The independent family-owned businesses also often take the long view on the investments, worrying less about immediate ROI in favor of finding workable solutions to persistent problems.

That’s led to opportunities for scientists and entrepreneurs working to develop those cutting-edge sustainable technologies.

5 ways to grow the corporate clean energy market

Read the full story in GreenBiz.

RMI’s Business Renewables Center (BRC) has been focusing on renewables growth in large chunks — through corporations’ appetite to contract large amounts of electricity. And its member companies have been doing exactly that, in record numbers.

How energy efficiency helps business prepare for carbon pricing

Read the full story in GreenBiz.

Breakthroughs in renewable energy, energy storage and energy efficiency are inching us toward a low-carbon future, but far too slowly. One of the main drags is that the market prices of coal, oil and gas include almost none of the costs of carbon pollution.

Putting a price on carbon will transform energy investment, re-shape consumption, and sharply reduce the carbon emissions that are driving global warming, according to the Carbon Tax Center. This “upstream” tax would target the carbon contents of fossil fuels, including coal, oil and natural gas, as well as biofuels.

In the United States, Congress has idled on any kind of significant climate change action, and many who oppose it maintain that implementing a national carbon tax would have dire economic consequences.

The business community disagrees. Some 75 percent of the largest organizations — those with revenues between $1 billion and $10 billion — and 82 percent of all others feel they would be better off or unaffected if a mandatory price on carbon were instituted, according to new research from GreenBiz and Ingersoll Rand. The findings generally were consistent across industries with no clear industry segments that would win or lose based upon the implementation of a carbon tax.

The report, “Accountability For Climate Action: How Corporations Are Tackling Climate Change,” surveyed executives and thought leaders in the area of corporate environmental strategy and performance to gauge how corporations are tackling climate change.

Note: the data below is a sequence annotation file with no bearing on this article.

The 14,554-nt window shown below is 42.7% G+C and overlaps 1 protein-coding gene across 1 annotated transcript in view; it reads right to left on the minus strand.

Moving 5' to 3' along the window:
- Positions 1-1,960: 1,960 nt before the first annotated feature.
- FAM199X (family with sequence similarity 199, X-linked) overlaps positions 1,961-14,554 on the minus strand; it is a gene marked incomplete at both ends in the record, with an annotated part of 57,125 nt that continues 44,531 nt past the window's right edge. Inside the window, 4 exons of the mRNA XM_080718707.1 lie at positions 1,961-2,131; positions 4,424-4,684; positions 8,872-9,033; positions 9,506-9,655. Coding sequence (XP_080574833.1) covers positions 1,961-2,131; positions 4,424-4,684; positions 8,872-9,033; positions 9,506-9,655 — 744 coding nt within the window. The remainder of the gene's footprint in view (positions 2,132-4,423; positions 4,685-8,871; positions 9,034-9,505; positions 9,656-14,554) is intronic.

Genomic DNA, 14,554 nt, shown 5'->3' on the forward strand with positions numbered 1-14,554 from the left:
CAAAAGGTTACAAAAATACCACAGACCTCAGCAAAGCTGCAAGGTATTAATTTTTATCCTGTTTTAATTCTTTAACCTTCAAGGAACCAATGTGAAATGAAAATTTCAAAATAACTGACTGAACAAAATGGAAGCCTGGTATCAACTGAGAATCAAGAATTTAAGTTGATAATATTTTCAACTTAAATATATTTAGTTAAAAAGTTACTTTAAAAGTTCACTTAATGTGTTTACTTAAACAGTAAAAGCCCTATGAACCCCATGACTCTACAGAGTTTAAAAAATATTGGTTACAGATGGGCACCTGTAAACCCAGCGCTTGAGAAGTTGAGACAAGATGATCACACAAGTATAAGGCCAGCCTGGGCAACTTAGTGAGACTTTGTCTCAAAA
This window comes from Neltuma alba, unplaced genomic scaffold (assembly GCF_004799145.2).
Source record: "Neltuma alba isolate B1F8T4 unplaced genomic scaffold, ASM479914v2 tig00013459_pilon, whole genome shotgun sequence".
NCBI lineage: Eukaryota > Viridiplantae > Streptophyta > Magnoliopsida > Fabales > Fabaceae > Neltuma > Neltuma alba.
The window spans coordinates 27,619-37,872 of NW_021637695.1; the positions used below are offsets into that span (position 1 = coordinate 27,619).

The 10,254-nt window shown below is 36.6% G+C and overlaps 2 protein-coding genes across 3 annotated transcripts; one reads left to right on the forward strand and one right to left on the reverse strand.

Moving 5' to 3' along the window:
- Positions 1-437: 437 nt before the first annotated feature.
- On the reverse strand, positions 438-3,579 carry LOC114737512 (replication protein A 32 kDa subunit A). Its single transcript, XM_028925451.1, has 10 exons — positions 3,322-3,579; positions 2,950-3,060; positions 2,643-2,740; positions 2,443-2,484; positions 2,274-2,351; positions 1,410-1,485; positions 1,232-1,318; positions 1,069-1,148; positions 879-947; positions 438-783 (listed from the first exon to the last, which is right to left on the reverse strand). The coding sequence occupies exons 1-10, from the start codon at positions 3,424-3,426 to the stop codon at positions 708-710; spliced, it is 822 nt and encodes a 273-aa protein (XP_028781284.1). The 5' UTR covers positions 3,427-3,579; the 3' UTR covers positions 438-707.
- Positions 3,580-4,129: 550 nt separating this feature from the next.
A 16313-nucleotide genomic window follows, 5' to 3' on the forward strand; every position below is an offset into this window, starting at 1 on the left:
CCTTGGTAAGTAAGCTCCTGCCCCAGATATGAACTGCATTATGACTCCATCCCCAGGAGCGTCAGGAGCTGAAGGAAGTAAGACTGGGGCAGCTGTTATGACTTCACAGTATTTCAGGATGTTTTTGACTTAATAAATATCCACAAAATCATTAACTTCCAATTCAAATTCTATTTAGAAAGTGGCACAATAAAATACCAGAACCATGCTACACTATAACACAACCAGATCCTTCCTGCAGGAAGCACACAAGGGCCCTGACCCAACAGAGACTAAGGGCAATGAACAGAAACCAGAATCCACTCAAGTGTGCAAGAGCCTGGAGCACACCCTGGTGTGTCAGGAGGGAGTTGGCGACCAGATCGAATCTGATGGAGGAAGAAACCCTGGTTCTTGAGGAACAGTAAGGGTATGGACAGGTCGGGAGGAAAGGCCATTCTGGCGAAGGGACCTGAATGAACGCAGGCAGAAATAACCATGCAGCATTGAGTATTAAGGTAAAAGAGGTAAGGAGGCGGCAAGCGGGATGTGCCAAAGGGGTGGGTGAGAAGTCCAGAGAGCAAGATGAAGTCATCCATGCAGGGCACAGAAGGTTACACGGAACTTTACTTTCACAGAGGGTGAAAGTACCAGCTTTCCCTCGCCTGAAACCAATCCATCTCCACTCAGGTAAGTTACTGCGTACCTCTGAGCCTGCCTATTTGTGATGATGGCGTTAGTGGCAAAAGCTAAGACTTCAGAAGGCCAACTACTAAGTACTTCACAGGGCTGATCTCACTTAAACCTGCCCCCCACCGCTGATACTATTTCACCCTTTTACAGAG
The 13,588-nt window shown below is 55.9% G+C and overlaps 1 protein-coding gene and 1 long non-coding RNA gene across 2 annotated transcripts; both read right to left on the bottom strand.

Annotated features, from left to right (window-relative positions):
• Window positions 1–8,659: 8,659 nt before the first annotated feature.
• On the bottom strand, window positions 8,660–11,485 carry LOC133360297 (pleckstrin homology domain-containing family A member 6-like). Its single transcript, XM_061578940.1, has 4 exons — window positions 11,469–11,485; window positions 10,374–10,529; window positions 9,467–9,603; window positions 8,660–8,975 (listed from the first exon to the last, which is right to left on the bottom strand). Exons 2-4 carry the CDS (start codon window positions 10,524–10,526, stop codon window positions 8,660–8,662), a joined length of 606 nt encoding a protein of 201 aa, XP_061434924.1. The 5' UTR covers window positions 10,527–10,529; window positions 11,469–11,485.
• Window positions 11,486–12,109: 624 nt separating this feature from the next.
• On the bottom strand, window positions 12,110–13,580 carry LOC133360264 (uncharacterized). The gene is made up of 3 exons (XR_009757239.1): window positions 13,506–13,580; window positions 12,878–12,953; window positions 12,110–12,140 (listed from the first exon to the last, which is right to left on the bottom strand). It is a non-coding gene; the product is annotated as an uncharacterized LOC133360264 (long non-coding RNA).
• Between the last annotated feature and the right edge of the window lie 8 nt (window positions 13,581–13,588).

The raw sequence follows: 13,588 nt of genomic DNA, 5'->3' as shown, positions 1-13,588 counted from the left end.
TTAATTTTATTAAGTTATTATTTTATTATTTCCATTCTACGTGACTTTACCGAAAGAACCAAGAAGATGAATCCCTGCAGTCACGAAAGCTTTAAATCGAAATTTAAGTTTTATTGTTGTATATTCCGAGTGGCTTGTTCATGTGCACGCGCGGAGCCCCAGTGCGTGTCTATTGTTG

Regulation, Not Technology, Will Determine The Future Of Rooftop Solar

Read the full story in Fast Company.

With the cost of solar panels falling all the time and grid electricity prices climbing gradually, you would expect people to turn to solar power. The price of self-generated power is the same or better than utility prices in 20 states—a state of so-called “grid parity—and up to 42 states could be at that level by 2020, according to new analysis from GTM Research.

But here’s the issue: regulation. If regulators decide to change the rules around net metering—the money utilities pay to buy excess power from privately owned solar panels—and add in new service charges, the economics could change dramatically. GTM says just two states could be at grid parity by 2020 under certain scenarios.

It’s Not Just The Bees: 40% Of Food-Pollinating Wildlife Risks Extinction

Read the full story at Fast Company.

Three out of four foods we consume—from coffee and chocolate to apples and almonds—rely on pollinators like bees and butterflies. And 40% of those insect pollinators are now at risk of extinction.

In the first-ever global report on pollinators, researchers from around the world spent two years looking at 3,000 studies on the decline of bees, beetles, butterflies, bats, birds, and others.